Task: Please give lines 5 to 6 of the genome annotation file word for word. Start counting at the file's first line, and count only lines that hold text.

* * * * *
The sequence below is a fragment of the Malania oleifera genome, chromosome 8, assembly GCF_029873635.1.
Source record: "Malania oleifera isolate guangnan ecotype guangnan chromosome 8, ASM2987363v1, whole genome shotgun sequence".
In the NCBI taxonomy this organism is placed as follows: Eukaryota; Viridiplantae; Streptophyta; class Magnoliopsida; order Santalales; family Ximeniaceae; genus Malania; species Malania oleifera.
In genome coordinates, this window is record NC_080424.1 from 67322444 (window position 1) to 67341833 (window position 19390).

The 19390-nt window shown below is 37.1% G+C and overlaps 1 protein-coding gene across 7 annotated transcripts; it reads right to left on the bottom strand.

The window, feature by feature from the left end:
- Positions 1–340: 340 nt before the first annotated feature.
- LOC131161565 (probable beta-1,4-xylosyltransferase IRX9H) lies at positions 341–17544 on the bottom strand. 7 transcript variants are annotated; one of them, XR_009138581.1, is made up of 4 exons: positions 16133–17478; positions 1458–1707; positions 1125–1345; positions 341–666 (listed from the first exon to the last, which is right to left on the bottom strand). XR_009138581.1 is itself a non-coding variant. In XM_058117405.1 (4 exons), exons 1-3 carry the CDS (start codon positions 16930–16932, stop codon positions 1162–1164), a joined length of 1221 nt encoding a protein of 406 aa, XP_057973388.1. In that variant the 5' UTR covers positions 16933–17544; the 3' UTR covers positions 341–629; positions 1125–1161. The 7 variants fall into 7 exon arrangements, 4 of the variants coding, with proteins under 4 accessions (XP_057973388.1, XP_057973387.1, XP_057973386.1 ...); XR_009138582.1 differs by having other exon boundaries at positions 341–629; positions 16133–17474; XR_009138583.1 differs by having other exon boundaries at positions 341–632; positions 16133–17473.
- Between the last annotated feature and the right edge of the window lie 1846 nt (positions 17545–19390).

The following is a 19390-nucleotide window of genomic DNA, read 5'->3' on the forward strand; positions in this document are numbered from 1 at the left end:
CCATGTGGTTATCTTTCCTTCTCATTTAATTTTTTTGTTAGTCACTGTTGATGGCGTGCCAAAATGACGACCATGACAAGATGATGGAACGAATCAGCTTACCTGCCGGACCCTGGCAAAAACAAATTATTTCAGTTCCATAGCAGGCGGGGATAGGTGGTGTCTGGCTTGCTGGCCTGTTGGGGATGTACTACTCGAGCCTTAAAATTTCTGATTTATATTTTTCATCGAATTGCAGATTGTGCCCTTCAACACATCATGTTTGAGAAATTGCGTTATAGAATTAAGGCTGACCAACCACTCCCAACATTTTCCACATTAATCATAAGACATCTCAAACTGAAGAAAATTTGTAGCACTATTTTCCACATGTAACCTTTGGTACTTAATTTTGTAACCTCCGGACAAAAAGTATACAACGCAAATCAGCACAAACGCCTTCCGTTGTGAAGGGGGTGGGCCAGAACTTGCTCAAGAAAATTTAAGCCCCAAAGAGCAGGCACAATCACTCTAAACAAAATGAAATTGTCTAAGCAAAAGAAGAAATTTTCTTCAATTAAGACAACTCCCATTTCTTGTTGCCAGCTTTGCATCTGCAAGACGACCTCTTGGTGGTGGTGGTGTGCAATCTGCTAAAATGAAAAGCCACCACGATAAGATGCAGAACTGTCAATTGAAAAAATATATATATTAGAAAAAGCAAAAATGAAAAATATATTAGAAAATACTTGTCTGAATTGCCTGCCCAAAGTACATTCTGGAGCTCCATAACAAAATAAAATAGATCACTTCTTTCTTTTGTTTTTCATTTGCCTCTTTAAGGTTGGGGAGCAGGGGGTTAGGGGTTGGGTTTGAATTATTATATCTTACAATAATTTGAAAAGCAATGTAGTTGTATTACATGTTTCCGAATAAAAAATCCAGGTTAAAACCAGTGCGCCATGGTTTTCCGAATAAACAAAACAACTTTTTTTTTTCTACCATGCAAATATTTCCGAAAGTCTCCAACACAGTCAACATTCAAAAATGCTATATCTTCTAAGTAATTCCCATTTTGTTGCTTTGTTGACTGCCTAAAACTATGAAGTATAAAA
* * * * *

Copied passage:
The 19390-nt window shown below is 37.1% G+C and overlaps 1 protein-coding gene across 7 annotated transcripts; it reads right to left on the bottom strand.

The window, feature by feature from the left end: